“It’s been challenging, but it’s been nice to be able to bounce ideas off the other guys and see where they are,” she said. 

Headliners Music Hall and Zanzabar are trying to set up concerts outside. Both have been confronted with regulatory and neighborhood issues, and the owners have been communicating with each other about it through LOVS to help each other. One similar problem is that each venue’s usable outdoor space is on an adjacent property, which used to mean they couldn’t extend their businesses’ liquor licenses across the address barrier. But thanks to a recent change to Kentucky law, they can apply to use their liquor license on a neighboring property with that owner’s permission. 

Zanzabar co-owner Antz Wettig said LOVS has helped him plan to reopen. “I’m really thankful for that group because we all talk each other through hard times. I don’t think it started out to be like this, but I think it turned out to be a support group,” he said.

Under social distancing rules, Zanzabar would be allowed about 42 people in its indoor space, which has a capacity of 400, and is why Wettig wants to move the show outside before the winter.

“We’re all crossing our fingers for a break,” Wettig said. “Hopefully it’s a warm season like it was in 2017.”

Building a community  

Some group members knew each other before LOVS started. Some even have collaborated or worked together. But others had never met. From talking with several members of the group, it’s clear they’ve formed a community. The word “support” came up a lot during interviews. Several talked about not feeling alone through a difficult time for the entertainment industry. Even in the independent venue scene, owners can stay in a small bubble because they’re so busy with their own events.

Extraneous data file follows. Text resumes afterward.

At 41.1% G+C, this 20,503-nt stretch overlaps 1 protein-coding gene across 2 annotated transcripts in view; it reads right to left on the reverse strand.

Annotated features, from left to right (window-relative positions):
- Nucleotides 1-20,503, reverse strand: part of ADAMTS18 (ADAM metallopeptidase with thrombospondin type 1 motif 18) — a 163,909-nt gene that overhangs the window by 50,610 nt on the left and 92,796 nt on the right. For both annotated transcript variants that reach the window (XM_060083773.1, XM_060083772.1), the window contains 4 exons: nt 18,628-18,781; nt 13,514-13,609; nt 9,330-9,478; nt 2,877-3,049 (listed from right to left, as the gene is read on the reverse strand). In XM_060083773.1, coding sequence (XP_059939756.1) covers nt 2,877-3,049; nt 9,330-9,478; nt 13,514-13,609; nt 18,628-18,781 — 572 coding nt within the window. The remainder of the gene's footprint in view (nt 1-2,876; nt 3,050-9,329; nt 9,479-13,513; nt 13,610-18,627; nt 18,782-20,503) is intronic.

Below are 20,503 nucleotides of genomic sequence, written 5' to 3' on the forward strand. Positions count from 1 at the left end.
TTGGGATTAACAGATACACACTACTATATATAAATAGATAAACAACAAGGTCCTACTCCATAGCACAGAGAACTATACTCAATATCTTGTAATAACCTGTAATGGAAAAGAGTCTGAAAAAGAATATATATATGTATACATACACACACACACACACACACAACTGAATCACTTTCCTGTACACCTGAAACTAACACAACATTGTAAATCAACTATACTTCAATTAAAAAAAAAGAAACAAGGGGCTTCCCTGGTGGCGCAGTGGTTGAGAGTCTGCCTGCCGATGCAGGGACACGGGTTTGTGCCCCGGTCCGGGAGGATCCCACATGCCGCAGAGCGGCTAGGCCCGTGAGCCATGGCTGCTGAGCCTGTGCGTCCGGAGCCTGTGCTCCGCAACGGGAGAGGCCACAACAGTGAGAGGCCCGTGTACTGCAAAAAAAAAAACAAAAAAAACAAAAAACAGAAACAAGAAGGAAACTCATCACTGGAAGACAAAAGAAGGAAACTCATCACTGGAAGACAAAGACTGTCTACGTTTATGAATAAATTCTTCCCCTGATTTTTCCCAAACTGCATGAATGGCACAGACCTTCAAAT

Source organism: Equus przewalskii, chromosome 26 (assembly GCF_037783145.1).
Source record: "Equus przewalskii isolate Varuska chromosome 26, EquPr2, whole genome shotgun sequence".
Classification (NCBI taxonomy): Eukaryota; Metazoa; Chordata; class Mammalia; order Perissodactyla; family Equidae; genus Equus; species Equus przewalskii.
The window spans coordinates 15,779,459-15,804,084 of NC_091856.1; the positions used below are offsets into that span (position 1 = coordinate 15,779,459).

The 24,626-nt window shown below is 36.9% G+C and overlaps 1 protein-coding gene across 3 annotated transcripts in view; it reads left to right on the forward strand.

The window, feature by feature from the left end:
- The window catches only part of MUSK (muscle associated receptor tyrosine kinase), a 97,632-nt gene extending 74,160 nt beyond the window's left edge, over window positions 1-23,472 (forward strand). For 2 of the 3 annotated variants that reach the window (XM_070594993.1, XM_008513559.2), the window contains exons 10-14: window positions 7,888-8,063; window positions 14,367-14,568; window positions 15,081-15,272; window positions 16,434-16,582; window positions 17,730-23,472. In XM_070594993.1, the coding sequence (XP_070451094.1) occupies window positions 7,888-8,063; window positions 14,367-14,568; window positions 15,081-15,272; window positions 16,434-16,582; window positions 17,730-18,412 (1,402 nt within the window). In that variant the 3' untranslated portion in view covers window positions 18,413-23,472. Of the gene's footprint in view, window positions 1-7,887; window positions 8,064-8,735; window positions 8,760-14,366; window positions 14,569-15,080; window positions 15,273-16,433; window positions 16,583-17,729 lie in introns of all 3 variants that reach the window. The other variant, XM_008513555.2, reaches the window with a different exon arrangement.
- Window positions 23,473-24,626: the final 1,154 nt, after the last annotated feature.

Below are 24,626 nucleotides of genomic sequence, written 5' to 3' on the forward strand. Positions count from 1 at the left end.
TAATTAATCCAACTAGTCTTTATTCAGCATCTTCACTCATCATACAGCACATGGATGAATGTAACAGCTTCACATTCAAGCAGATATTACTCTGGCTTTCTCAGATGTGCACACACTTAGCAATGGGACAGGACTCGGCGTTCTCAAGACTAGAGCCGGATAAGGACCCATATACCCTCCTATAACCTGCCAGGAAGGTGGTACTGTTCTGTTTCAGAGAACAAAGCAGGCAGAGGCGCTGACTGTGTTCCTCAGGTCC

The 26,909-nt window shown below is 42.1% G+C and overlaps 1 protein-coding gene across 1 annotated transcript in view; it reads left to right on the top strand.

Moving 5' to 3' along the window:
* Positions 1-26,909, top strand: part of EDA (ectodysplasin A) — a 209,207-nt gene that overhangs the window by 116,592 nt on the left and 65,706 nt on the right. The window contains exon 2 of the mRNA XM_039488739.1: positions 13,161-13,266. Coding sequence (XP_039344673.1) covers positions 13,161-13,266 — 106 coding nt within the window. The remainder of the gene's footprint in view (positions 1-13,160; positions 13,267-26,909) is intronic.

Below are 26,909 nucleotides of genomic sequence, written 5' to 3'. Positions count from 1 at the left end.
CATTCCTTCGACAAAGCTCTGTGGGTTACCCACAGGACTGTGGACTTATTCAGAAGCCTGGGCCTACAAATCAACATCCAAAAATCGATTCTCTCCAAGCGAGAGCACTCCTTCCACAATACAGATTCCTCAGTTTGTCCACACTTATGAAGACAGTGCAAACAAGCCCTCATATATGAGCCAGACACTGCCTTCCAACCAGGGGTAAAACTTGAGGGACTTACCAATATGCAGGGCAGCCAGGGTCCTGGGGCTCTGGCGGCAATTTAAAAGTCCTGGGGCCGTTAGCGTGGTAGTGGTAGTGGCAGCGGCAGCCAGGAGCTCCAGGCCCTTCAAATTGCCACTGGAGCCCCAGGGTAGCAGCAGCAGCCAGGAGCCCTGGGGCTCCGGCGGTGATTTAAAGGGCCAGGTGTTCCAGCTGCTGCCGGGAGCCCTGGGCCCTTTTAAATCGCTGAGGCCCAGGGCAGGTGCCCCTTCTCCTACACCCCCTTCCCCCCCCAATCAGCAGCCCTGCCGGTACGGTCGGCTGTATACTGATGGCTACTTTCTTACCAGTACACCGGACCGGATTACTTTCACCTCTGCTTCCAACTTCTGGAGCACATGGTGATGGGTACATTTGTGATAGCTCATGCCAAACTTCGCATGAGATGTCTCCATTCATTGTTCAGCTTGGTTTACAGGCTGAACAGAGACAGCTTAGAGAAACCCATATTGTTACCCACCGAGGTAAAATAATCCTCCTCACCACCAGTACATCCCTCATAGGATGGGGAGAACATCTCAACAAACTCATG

LOVS has allowed them to expand their networks, Frye said. “As a venue owner, as much as you have events every week, sometimes three or four events, you don’t ever go anywhere, you just live under that rock of that venue, which is great, but this has been a good opportunity to learn how other venues work, and get to meet people who run venues, so you have like-minded people in the same spot,” she said. “You can kind of commiserate together a little bit right now, but just kind of knowing that you’re not alone, that’s been very welcoming.”

Allison Longino who manages Mag Bar, said that the group has kept her motivated. 

“It’s so cool to work with people, who, maybe used to be considered competitors, that still are technically, because we share a lot of the same demographics, but it’s so cool to work with each other toward a common good and inspire and really push each other.”

She also said that the camaraderie and friendships formed from LOVS have been pivotal.

“I feel more connected to my community and the service industry than I have in a really long time,” Longino said. 

LOVS Venues 

Art Sanctuary Headliners Music Hall Iroquois Amphitheater Kentucky Performing Arts The Limbo Mag Bar Mammoth Old Forester’s Paristown Hall Play Louisville Parkland Plaza (coming soon) Production Simple Odeon Riot Cafe Shopbar Third Street Dive Zanzabar

Contact Info: [email protected]